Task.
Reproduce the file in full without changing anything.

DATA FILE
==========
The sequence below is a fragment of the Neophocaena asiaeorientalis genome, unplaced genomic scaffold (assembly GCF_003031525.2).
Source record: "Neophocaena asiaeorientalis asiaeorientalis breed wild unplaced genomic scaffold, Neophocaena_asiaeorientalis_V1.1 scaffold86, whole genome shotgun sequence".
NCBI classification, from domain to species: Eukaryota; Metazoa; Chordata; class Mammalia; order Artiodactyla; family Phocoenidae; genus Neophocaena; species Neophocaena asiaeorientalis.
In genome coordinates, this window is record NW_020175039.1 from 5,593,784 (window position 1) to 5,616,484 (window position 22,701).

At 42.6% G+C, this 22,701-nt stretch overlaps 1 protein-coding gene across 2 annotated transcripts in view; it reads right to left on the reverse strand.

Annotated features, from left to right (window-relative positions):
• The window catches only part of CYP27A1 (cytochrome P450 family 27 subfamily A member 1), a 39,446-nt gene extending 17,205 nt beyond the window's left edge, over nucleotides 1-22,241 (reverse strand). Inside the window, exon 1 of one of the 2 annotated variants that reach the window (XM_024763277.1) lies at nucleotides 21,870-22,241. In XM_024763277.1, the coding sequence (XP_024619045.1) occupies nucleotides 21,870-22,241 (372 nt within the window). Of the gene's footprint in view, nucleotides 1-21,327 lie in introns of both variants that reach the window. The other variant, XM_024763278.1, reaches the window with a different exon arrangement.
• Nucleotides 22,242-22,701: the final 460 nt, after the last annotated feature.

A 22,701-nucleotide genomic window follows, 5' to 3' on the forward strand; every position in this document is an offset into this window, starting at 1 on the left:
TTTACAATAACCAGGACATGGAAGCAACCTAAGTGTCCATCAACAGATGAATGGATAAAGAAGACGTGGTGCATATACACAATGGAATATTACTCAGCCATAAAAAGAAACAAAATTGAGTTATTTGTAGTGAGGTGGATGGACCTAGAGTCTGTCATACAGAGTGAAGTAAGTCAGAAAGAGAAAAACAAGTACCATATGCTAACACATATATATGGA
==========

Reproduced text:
The sequence below is a fragment of the Neophocaena asiaeorientalis genome, unplaced genomic scaffold (assembly GCF_003031525.2).
Source record: "Neophocaena asiaeorientalis asiaeorientalis breed wild unplaced genomic scaffold, Neophocaena_asiaeorientalis_V1.1 scaffold86, whole genome shotgun sequence".
NCBI classification, from domain to species: Eukaryota; Metazoa; Chordata; class Mammalia; order Artiodactyla; family Phocoenidae; genus Neophocaena; species Neophocaena asiaeorientalis.
In genome coordinates, this window is record NW_020175039.1 from 5,593,784 (window position 1) to 5,616,484 (window position 22,701).

At 42.6% G+C, this 22,701-nt stretch overlaps 1 protein-coding gene across 2 annotated transcripts in view; it reads right to left on the reverse strand.

Annotated features, from left to right (window-relative positions):
• The window catches only part of CYP27A1 (cytochrome P450 family 27 subfamily A member 1), a 39,446-nt gene extending 17,205 nt beyond the window's left edge, over nucleotides 1-22,241 (reverse strand). Inside the window, exon 1 of one of the 2 annotated variants that reach the window (XM_024763277.1) lies at nucleotides 21,870-22,241. In XM_024763277.1, the coding sequence (XP_024619045.1) occupies nucleotides 21,870-22,241 (372 nt within the window). Of the gene's footprint in view, nucleotides 1-21,327 lie in introns of both variants that reach the window. The other variant, XM_024763278.1, reaches the window with a different exon arrangement.
• Nucleotides 22,242-22,701: the final 460 nt, after the last annotated feature.

A 22,701-nucleotide genomic window follows, 5' to 3' on the forward strand; every position in this document is an offset into this window, starting at 1 on the left:
TTTACAATAACCAGGACATGGAAGCAACCTAAGTGTCCATCAACAGATGAATGGATAAAGAAGACGTGGTGCATATACACAATGGAATATTACTCAGCCATAAAAAGAAACAAAATTGAGTTATTTGTAGTGAGGTGGATGGACCTAGAGTCTGTCATACAGAGTGAAGTAAGTCAGAAAGAGAAAAACAAGTACCATATGCTAACACATATATATGGA